The UK represents a little over 1% of the world’s Greenhouse Gas emissions so it is vital that the answers that we are looking to produce years are exportable and that we carefully design, learn lessons and share those lessons in time.

As I have said earlier, it is great that we have a diversity of views in this room and I am sure that there will be some lively discussions in this afternoon’s breakout groups.

The downstream oil sector is able to help other parts of society meet its goals – when it is clear what needs to be done and the market is allowed to deliver.

It has done this previously by expanding rapidly in last century to make mass mobility possible.

It did it more recently, reducing sulphur in fuels to more or less zero, that meant vehicle manufacturers could make more efficient engines.

Reducing carbon and other emissions are the next such challenge and we can contribute.

UKPIA has set out our Vision for what the downstream oil sector could be: what products it could provide, and how it could greatly reduce the emissions we create in making those products.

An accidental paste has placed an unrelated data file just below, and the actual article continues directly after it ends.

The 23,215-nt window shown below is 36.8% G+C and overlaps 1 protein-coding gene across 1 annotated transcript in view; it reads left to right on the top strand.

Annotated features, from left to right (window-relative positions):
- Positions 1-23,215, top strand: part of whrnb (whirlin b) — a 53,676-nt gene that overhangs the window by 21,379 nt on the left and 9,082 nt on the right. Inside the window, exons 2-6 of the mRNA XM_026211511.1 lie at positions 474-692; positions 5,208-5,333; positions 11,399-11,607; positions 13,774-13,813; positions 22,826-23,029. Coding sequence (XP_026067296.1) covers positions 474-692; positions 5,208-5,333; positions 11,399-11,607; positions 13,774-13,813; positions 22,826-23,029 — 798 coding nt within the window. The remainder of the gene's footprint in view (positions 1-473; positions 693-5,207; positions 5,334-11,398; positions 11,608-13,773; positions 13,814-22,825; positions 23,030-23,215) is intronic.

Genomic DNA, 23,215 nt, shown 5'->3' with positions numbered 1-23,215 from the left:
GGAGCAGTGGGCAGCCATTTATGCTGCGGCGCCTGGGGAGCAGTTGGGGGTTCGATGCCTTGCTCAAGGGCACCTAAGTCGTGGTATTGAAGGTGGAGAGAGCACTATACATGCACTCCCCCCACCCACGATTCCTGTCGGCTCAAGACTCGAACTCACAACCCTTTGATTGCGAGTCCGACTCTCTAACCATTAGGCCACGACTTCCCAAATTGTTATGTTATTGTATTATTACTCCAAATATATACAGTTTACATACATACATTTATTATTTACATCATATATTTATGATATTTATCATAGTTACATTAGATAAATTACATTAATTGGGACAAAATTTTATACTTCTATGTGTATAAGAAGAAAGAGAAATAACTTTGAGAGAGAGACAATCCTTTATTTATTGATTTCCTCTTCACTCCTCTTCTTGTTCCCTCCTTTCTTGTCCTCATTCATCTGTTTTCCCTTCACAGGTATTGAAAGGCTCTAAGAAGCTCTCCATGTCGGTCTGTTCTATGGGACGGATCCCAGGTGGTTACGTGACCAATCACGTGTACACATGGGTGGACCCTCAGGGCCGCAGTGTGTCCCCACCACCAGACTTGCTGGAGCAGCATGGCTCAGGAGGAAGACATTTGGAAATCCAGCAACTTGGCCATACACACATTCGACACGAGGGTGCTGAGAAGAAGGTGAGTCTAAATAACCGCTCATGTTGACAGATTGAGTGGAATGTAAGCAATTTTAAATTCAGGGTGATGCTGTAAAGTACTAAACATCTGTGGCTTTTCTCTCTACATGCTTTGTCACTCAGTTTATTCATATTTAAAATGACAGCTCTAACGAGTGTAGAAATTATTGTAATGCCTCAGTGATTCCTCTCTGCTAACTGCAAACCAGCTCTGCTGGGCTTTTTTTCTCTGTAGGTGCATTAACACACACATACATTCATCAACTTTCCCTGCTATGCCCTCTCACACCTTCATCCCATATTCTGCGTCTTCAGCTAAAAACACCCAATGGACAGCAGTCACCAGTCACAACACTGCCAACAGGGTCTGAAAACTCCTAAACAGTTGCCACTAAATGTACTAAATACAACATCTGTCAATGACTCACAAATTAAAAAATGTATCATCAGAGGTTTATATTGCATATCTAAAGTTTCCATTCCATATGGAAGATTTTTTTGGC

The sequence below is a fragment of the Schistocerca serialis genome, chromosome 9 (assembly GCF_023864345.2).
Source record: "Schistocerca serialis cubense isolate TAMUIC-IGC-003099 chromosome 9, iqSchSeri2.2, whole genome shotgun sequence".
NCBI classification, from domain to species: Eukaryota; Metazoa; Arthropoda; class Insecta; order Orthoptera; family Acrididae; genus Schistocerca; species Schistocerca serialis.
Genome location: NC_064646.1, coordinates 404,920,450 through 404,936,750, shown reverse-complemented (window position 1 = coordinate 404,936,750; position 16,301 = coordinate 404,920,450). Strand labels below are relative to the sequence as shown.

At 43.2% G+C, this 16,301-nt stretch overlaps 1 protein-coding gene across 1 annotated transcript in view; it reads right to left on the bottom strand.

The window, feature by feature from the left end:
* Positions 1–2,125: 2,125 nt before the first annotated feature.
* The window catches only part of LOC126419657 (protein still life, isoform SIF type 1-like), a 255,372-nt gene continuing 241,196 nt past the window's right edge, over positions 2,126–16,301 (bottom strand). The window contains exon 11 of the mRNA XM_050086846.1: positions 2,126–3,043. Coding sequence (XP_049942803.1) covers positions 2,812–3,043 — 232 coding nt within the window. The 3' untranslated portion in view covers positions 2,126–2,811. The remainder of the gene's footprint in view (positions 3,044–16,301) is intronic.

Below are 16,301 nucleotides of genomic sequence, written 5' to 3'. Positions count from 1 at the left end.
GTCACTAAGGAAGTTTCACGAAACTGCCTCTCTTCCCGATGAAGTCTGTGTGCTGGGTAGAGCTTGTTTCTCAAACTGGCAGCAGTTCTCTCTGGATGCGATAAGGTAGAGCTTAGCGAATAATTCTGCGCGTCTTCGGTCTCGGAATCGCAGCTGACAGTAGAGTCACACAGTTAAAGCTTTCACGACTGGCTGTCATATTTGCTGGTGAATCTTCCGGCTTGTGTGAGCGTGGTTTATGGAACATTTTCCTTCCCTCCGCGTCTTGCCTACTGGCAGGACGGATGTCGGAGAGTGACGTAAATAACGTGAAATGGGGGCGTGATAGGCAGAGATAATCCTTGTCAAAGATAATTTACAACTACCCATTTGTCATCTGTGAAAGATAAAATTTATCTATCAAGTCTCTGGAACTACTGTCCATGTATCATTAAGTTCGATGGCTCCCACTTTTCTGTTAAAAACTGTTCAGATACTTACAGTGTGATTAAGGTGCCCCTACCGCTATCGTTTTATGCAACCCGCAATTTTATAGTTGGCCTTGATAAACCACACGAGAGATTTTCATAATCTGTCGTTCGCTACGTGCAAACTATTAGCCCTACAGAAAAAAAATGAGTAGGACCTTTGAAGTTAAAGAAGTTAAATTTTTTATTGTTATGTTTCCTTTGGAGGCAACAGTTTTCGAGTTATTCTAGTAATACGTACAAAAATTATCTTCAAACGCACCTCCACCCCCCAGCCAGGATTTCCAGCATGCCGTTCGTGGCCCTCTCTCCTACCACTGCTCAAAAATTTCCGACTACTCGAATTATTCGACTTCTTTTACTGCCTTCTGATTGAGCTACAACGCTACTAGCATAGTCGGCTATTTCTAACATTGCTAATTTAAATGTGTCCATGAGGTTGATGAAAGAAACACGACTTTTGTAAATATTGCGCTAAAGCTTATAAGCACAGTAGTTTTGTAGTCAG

I hope that by working with other sectors, with governments and regulators and with technical and academic experts, that we can again respond positively to challenges that are posed to us.

The Vision has been a considerable undertaking for the UKPIA team and one that I am very proud of.

Yet the hard work is just beginning.

There will be areas that are of big interest to the people in this room and some less so.

There will be some areas that we see in 2050 and some that may have fallen by the wayside.

But I look forward to building new relationships today and hearing your feedback on our Vision so that in the coming weeks, months and years UKPIA can continue to drive change that helps make our Vision a reality.

Thank you.